The quantification of proteins is an integral part of biopharmaceutical R&D. From the crude quantitation of hybridoma expression profiles of monoclonal antibodies, to quantitative determination of biologic drugs and protein biomarkers in clinical trials, ligand binding assays have become a research standard. Low equipment cost requirements, sensitivity, and the fact that samples do not usually require substantial cleanup are the principle advantages.
Ligand binding assays, however, can be time consuming, suffer from matrix effects, and be challenging to validate to current ICH/FDA guidelines. A reduction in analysis time, sample volume, and time to transfer and validate assays would provide a significant advantage to the progression of biopharmaceutical portfolios within the industry. We recently evaluated the Gyrolab® from Gyros, a semi-automated, low-volume assay system, for its ability to address these issues.
Instead of performing the assay in microtiter plates, Gyrolab system uses injection-molded microfluidic channels on the surface of a plastic disc, identical in dimensions to the standard compact disc (CD). Liquids are added to microstructures by a robotic microfluidic handling system. By a combination of capillary action, hydrophobic barriers, and centrifugal force (produced by spinning the disc), liquids are delivered to desired parts of each microstructure (Figure 1).
Each microstructure contains a Streptavidin-conjugated bead resin column, 15 nanoliters in volume. Step-wise addition of biotinylated capture reagent, samples, and then fluorophore-labeled detection reagent forms the classic sandwich assay. The fluorescent signal on each column is then read upon excitation by the red laser. Alexa Fluor® 647 (Invitrogen/Life Technologies) is commonly employed as the detection label, although other dyes with similar spectral properties can also be used, e.g., DyLight™ 649 (Thermo Fisher Scientific).
The use of such fluorophores facilitates the possibility of generating a sensitive assay using small sample volumes. There are three different discs that one can use to define different sample volumes applied to the affinity-capture columns in the micro-structures. Each disc contains sample definition chambers above the affinity column of either 20 nL, 200 nL, or 1,000 nL in volume.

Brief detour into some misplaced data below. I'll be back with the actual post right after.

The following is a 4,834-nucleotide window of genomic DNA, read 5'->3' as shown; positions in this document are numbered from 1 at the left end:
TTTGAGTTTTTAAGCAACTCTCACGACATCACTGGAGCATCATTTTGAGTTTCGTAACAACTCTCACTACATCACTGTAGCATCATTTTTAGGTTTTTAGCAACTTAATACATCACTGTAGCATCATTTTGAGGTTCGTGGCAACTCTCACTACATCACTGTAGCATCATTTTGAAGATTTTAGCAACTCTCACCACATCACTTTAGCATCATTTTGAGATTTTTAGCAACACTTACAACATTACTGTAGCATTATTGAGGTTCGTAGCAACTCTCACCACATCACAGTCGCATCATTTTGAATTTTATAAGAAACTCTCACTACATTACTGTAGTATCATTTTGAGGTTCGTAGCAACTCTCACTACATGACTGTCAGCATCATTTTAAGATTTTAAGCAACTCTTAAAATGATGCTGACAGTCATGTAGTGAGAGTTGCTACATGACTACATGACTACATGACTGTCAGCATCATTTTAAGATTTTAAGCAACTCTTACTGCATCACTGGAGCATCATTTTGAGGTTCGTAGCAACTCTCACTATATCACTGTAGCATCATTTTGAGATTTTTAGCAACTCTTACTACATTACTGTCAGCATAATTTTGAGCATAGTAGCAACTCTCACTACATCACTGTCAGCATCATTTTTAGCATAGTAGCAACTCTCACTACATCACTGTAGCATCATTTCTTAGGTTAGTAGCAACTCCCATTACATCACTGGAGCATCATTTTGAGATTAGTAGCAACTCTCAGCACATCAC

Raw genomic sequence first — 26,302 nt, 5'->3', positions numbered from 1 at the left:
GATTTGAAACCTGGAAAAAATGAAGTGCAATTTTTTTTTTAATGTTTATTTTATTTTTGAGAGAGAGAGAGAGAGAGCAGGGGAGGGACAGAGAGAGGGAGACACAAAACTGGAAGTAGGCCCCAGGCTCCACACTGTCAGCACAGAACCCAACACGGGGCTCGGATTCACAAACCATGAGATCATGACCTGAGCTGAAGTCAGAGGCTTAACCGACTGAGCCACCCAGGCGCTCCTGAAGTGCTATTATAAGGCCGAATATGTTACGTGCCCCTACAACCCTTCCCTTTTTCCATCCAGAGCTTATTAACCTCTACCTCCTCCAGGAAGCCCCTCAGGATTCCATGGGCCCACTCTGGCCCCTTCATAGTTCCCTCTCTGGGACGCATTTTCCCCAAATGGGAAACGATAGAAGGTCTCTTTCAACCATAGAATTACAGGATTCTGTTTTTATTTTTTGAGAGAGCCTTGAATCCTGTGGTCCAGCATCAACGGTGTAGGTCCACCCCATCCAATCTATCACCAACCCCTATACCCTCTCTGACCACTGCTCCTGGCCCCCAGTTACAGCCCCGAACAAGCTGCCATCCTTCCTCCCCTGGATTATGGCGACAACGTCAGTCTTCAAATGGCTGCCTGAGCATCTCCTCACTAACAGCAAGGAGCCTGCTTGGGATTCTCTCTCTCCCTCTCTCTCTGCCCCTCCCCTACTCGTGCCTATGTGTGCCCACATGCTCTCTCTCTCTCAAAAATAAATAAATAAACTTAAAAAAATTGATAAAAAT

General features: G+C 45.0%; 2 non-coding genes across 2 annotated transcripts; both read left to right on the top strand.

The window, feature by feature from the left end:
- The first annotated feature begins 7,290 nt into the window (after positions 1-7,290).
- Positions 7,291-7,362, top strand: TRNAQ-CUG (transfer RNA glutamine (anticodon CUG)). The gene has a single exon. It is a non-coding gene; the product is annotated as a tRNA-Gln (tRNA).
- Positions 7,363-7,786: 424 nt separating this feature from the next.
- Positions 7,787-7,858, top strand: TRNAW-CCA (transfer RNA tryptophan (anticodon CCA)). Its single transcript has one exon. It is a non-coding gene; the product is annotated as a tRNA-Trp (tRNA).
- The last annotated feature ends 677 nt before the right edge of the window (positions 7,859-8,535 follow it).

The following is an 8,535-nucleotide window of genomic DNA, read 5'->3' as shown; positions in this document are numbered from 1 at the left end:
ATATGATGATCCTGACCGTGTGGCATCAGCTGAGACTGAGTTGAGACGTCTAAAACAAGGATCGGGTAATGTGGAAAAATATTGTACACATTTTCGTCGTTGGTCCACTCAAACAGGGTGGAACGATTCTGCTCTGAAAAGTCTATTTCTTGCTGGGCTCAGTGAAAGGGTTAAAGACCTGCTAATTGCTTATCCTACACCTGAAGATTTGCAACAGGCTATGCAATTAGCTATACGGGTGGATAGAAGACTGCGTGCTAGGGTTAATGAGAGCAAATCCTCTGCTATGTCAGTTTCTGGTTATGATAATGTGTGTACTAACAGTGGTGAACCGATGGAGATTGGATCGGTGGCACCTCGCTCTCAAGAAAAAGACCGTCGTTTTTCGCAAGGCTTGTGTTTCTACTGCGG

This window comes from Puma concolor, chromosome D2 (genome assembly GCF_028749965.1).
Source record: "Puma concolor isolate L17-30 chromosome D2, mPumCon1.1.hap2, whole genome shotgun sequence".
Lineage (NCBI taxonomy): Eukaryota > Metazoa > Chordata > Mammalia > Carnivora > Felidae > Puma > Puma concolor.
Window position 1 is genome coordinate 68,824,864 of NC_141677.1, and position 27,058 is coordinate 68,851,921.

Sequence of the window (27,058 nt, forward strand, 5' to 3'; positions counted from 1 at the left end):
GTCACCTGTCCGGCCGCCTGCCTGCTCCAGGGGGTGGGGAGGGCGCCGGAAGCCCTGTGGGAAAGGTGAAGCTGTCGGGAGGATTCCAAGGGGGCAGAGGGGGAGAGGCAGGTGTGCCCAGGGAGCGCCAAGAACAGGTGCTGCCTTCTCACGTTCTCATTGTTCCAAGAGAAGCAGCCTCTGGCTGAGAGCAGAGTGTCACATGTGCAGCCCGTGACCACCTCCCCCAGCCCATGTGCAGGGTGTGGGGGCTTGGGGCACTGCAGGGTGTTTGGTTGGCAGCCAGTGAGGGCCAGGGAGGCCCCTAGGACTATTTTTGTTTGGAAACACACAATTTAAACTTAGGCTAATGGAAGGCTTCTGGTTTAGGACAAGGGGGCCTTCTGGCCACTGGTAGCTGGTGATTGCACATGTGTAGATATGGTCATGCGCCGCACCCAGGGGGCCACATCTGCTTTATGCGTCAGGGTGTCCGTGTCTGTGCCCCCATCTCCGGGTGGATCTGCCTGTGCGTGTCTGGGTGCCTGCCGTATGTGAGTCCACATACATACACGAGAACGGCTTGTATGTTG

Therefore, for sample analysis where the analyte of interest is present in high concentrations, i.e., 10 µg/mL or greater, the 20 nL CD should be used, to effectively shift the working range of the assay. For analysis of biomarkers, whose likely concentration in a sample is in the order of 50 pg/mL, the 1,000 nL CD is more effective, as it ensures a larger amount of sample is exposed to the affinity column.
Calibration standards, QC samples or unknown sample replicates are analyzed in individual microstructures. Eight microstructures are contained within each segment. They are connected to common reagent channels for the application of capture and detection reagents within the same segment. As a result, it is possible to run different assays on different segments of a disc (i.e., reagent screening applications).
As each microstructure is processed in parallel with all others on the disc, the time required to run an assay on 112 data points (capacity of both 20 nL and 200 nL CDs, 96 data points on the 1,000 nL CD) is just under one hour. This provides a time saving of at least two hours over conventional immunoassays. In addition, as the assay is automated, no further operator input is required once the disc and samples are loaded into the machine.